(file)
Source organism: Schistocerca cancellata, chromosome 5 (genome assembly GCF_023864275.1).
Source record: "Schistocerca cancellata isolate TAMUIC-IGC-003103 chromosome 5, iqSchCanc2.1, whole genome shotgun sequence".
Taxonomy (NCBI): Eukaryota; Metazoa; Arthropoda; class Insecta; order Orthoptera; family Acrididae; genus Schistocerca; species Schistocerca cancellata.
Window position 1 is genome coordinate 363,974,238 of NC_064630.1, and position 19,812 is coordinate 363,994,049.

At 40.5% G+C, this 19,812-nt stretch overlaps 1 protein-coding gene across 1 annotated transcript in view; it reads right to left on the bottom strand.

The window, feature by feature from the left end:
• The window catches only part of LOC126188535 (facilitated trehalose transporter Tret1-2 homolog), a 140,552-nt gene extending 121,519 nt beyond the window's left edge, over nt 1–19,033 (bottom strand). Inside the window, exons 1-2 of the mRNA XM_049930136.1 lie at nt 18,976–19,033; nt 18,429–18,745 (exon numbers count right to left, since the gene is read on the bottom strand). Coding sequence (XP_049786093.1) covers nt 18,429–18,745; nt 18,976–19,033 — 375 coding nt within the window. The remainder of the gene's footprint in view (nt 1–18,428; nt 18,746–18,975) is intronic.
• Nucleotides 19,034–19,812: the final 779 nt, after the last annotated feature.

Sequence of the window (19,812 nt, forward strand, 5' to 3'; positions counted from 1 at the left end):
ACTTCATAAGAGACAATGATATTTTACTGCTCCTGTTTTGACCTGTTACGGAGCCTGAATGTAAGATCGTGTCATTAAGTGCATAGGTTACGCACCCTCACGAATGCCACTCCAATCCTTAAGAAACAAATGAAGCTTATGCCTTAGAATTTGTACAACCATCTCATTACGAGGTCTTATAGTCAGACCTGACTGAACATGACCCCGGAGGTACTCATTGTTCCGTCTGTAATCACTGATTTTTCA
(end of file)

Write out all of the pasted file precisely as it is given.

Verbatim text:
Source organism: Schistocerca cancellata, chromosome 5 (genome assembly GCF_023864275.1).
Source record: "Schistocerca cancellata isolate TAMUIC-IGC-003103 chromosome 5, iqSchCanc2.1, whole genome shotgun sequence".
Taxonomy (NCBI): Eukaryota; Metazoa; Arthropoda; class Insecta; order Orthoptera; family Acrididae; genus Schistocerca; species Schistocerca cancellata.
Window position 1 is genome coordinate 363,974,238 of NC_064630.1, and position 19,812 is coordinate 363,994,049.

At 40.5% G+C, this 19,812-nt stretch overlaps 1 protein-coding gene across 1 annotated transcript in view; it reads right to left on the bottom strand.

The window, feature by feature from the left end:
• The window catches only part of LOC126188535 (facilitated trehalose transporter Tret1-2 homolog), a 140,552-nt gene extending 121,519 nt beyond the window's left edge, over nt 1–19,033 (bottom strand). Inside the window, exons 1-2 of the mRNA XM_049930136.1 lie at nt 18,976–19,033; nt 18,429–18,745 (exon numbers count right to left, since the gene is read on the bottom strand). Coding sequence (XP_049786093.1) covers nt 18,429–18,745; nt 18,976–19,033 — 375 coding nt within the window. The remainder of the gene's footprint in view (nt 1–18,428; nt 18,746–18,975) is intronic.
• Nucleotides 19,034–19,812: the final 779 nt, after the last annotated feature.

Sequence of the window (19,812 nt, forward strand, 5' to 3'; positions counted from 1 at the left end):
ACTTCATAAGAGACAATGATATTTTACTGCTCCTGTTTTGACCTGTTACGGAGCCTGAATGTAAGATCGTGTCATTAAGTGCATAGGTTACGCACCCTCACGAATGCCACTCCAATCCTTAAGAAACAAATGAAGCTTATGCCTTAGAATTTGTACAACCATCTCATTACGAGGTCTTATAGTCAGACCTGACTGAACATGACCCCGGAGGTACTCATTGTTCCGTCTGTAATCACTGATTTTTCA